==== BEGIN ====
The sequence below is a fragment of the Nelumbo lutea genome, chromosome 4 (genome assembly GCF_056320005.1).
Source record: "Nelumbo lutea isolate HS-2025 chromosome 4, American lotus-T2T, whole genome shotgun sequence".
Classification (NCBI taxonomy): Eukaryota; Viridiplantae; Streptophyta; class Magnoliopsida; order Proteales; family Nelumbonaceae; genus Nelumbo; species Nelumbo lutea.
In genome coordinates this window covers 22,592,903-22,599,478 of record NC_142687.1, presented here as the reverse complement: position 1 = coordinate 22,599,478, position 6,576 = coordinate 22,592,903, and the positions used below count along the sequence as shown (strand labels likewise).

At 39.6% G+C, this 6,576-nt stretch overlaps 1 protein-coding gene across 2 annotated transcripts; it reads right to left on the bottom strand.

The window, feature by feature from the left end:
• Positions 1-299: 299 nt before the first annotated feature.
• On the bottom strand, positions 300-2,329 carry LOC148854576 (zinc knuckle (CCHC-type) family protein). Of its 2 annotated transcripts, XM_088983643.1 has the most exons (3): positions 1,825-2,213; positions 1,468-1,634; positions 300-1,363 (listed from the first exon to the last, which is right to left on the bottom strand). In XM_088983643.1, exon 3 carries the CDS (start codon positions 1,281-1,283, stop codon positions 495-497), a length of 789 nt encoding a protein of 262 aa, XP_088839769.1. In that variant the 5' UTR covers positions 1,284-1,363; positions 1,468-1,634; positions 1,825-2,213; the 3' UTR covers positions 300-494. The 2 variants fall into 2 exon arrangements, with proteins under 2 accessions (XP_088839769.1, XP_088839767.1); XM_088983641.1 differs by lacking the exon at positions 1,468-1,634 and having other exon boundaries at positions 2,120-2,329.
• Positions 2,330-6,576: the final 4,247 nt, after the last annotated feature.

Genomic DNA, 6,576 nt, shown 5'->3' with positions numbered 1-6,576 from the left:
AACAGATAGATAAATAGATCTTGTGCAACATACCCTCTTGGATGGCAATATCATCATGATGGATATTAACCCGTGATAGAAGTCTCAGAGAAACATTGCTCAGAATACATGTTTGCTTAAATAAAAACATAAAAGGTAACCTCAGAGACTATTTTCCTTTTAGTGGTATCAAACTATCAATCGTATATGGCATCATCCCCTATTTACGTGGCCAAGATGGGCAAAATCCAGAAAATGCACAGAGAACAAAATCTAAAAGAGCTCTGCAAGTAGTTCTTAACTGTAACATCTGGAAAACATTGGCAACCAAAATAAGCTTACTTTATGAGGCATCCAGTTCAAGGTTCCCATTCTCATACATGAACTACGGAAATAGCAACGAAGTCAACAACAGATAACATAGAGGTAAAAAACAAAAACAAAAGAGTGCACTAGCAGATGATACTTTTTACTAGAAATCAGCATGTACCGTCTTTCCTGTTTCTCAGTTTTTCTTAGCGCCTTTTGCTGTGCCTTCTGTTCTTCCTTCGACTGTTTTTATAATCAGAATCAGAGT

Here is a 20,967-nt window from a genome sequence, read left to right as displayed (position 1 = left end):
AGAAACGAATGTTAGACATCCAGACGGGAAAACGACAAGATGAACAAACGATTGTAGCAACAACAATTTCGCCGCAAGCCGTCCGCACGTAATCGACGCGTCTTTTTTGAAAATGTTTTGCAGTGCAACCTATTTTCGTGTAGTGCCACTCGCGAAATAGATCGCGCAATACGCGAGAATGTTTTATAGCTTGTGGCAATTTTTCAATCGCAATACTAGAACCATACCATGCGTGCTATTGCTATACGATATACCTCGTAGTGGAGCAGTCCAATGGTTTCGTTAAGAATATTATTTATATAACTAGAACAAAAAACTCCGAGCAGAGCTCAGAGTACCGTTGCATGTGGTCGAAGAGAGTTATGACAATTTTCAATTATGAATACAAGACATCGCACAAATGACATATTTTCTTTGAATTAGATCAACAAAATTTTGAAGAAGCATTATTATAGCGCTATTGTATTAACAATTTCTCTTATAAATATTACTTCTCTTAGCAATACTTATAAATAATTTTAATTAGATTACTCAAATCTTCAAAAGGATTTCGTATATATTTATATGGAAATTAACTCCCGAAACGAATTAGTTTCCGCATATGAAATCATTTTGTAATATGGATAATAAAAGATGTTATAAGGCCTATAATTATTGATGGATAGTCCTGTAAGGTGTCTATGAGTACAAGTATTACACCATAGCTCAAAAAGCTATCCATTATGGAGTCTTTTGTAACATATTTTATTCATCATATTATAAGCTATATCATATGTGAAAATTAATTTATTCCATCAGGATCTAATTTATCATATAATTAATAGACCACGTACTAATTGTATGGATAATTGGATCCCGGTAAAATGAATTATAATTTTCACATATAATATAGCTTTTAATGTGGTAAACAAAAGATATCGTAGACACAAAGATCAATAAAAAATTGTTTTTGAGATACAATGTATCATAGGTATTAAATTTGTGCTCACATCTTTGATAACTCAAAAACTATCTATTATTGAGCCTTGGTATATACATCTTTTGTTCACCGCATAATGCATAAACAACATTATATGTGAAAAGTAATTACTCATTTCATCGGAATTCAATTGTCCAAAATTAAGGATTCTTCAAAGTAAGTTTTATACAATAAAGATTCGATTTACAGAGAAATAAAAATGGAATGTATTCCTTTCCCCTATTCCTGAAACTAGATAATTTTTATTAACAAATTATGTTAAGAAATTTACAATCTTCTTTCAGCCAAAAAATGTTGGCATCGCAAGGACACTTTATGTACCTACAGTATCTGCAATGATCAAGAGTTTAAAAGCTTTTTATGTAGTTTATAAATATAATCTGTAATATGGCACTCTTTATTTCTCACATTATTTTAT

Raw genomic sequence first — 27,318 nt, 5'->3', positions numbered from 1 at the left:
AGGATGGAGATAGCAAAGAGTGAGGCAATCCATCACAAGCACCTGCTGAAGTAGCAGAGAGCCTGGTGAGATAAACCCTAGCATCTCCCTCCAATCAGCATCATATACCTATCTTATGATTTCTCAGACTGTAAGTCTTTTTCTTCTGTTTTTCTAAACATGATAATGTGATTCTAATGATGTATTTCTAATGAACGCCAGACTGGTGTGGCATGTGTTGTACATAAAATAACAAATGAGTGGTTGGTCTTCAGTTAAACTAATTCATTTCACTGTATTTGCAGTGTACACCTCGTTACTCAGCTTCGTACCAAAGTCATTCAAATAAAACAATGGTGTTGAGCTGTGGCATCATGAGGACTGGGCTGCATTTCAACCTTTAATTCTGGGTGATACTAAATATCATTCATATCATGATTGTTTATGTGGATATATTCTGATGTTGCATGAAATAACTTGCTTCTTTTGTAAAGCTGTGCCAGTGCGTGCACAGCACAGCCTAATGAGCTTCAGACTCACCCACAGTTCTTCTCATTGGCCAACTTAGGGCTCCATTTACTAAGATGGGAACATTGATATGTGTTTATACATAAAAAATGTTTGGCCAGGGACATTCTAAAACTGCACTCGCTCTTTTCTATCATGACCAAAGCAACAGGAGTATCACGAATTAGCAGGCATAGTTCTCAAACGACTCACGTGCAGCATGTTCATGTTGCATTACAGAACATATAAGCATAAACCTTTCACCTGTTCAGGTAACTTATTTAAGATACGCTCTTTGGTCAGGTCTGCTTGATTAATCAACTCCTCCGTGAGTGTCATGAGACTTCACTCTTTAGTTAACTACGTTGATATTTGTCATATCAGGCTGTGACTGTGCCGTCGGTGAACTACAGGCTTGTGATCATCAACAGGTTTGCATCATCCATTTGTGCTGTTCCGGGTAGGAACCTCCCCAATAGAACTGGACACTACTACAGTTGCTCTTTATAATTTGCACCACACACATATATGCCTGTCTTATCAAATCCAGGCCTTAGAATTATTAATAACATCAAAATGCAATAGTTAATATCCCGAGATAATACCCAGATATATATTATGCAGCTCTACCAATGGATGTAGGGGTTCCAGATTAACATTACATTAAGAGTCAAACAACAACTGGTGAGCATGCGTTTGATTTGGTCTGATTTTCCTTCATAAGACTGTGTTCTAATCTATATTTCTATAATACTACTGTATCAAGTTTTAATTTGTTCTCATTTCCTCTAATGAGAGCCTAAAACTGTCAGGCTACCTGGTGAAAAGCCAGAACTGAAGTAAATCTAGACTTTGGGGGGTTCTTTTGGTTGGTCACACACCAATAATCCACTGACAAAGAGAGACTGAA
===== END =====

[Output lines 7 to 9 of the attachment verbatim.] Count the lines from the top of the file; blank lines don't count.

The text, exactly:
• Positions 1-299: 299 nt before the first annotated feature.
• On the bottom strand, positions 300-2,329 carry LOC148854576 (zinc knuckle (CCHC-type) family protein). Of its 2 annotated transcripts, XM_088983643.1 has the most exons (3): positions 1,825-2,213; positions 1,468-1,634; positions 300-1,363 (listed from the first exon to the last, which is right to left on the bottom strand). In XM_088983643.1, exon 3 carries the CDS (start codon positions 1,281-1,283, stop codon positions 495-497), a length of 789 nt encoding a protein of 262 aa, XP_088839769.1. In that variant the 5' UTR covers positions 1,284-1,363; positions 1,468-1,634; positions 1,825-2,213; the 3' UTR covers positions 300-494. The 2 variants fall into 2 exon arrangements, with proteins under 2 accessions (XP_088839769.1, XP_088839767.1); XM_088983641.1 differs by lacking the exon at positions 1,468-1,634 and having other exon boundaries at positions 2,120-2,329.
• Positions 2,330-6,576: the final 4,247 nt, after the last annotated feature.